According to the Bloomberg financial information agency, which cites two unidentified sources, Luanda has already decided to postpone the issuance of sovereign debt securities until September or even next year, following the fall in oil prices and the Covid-19 pandemic.
The interest rates required by investors to trade Angola's debt with a maturity of 2025 are around 23.5 percent, three times the value registered at the beginning of the month, according to Bloomberg, which writes that the financial market is, in practice, closed to African issuers due to investors' fears.
The news of the postponement comes a few days after the presidential decree that authorized the Minister of Finance, Vera Daves, to start the process of issuing sovereign debt worth up to 3 billion dollars.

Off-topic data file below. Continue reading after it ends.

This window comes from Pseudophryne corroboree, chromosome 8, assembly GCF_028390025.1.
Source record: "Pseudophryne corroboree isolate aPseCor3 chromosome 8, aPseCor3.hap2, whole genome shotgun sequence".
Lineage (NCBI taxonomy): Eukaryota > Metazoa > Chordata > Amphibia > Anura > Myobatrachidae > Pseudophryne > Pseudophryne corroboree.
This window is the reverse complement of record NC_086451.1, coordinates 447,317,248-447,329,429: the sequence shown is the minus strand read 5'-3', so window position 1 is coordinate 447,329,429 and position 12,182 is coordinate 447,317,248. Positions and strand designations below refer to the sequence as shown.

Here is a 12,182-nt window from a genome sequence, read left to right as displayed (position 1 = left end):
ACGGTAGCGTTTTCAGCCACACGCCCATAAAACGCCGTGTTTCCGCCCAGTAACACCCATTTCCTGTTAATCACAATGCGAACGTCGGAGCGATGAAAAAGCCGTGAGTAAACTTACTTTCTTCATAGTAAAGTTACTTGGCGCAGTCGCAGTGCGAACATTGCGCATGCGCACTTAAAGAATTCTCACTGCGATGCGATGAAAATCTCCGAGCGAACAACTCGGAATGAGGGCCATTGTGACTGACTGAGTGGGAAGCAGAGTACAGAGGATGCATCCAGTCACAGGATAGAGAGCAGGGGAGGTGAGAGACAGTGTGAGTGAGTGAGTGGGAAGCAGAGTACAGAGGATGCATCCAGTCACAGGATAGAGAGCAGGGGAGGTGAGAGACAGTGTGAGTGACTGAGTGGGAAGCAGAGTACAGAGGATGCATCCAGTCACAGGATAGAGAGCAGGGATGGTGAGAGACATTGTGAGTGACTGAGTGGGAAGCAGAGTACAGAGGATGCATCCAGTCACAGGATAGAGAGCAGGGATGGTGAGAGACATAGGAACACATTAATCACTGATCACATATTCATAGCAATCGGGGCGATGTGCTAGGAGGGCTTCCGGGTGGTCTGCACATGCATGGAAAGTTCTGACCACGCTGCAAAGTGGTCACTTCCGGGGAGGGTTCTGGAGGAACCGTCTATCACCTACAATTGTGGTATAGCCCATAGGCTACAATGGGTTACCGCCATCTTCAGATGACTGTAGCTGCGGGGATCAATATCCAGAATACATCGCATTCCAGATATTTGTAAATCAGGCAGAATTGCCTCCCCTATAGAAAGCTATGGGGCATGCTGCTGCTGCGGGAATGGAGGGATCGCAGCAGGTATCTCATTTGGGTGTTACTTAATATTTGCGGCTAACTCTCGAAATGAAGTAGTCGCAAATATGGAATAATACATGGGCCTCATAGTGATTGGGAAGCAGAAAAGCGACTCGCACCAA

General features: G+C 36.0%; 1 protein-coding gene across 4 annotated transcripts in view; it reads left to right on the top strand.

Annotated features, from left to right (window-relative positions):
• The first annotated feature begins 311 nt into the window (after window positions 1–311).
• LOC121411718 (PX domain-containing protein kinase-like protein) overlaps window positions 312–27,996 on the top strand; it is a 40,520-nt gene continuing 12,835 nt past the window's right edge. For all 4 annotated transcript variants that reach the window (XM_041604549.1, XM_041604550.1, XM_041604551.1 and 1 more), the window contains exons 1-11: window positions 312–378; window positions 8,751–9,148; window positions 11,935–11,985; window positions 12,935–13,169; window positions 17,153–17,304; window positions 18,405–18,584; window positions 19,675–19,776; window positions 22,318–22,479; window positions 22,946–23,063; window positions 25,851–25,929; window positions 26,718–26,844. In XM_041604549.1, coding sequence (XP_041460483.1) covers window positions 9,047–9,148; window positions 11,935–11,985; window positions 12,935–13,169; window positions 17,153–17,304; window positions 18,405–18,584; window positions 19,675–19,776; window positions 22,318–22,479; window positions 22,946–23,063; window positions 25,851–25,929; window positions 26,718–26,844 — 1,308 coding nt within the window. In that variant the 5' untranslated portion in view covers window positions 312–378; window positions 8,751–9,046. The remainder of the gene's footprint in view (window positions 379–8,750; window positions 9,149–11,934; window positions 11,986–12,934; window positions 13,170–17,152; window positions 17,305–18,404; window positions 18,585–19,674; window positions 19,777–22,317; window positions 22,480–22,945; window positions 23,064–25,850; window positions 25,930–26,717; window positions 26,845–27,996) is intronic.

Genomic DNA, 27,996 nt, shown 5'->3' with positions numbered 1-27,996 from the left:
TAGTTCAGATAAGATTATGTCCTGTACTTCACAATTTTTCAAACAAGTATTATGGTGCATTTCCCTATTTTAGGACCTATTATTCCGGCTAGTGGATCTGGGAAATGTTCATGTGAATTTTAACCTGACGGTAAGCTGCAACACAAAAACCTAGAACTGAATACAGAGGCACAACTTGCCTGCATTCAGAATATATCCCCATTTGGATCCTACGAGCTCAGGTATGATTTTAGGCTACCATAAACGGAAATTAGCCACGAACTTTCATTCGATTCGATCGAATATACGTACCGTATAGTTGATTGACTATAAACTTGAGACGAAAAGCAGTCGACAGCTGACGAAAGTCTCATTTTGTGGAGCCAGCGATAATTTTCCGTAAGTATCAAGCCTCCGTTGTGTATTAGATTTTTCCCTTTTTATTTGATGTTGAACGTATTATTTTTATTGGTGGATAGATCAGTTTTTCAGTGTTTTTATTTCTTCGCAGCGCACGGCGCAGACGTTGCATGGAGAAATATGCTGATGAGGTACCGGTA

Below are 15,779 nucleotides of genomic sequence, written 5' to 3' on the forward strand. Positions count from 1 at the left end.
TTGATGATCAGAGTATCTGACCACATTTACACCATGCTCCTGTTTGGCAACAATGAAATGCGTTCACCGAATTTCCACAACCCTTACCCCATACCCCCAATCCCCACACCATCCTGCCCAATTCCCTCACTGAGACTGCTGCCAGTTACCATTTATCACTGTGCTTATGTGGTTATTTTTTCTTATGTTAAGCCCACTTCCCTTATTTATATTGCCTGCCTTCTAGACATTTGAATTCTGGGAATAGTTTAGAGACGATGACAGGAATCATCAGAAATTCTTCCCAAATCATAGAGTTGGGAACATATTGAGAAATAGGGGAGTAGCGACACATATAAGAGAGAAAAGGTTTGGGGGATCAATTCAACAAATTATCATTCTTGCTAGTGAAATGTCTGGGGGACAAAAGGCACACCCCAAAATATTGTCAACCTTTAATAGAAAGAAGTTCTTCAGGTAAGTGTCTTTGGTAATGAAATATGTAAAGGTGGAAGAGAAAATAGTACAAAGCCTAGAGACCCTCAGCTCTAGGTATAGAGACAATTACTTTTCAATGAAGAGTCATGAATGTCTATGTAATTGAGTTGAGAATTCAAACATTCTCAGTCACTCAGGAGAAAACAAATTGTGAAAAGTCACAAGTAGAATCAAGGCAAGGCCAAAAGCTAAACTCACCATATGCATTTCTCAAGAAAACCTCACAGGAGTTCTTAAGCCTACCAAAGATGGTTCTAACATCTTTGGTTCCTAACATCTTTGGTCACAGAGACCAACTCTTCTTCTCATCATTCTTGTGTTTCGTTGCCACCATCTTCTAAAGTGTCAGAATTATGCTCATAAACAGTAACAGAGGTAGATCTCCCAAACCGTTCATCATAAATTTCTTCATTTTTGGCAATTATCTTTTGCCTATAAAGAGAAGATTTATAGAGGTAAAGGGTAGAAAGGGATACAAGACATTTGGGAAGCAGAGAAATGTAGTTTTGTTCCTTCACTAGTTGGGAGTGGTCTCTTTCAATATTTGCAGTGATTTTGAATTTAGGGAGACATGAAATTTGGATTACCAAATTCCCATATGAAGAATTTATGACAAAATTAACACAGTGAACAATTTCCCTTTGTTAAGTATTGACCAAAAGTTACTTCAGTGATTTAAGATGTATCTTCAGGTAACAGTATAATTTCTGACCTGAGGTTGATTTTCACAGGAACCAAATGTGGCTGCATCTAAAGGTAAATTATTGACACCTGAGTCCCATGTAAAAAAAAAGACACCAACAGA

That same day, João Lourenço also signed a set of measures to control the spread of Covid-19, controlling the borders by sea, land and air for two weeks.
"I think that at this time Eurobonds [foreign currency bonds] should not be issued," said the director of the investment department of Capitulum Asset Management, which manages more than 1.4 billion euros in assets, including Angola's debt.
"Angola has to wait until the markets recover and issue at normal debt levels, below 10 percent, because above that amount no country should issue debt," Lutz Roehmeyer warned.
In recent days several analysts have warned of the negative consequences for the country of the current situation of pandemic and low prices and the consequent need to revise the budget for this year given the reduction in the price of oil to around 30 dollars, which compares with an average forecast of 55 dollars per barrel included in the General State Budget.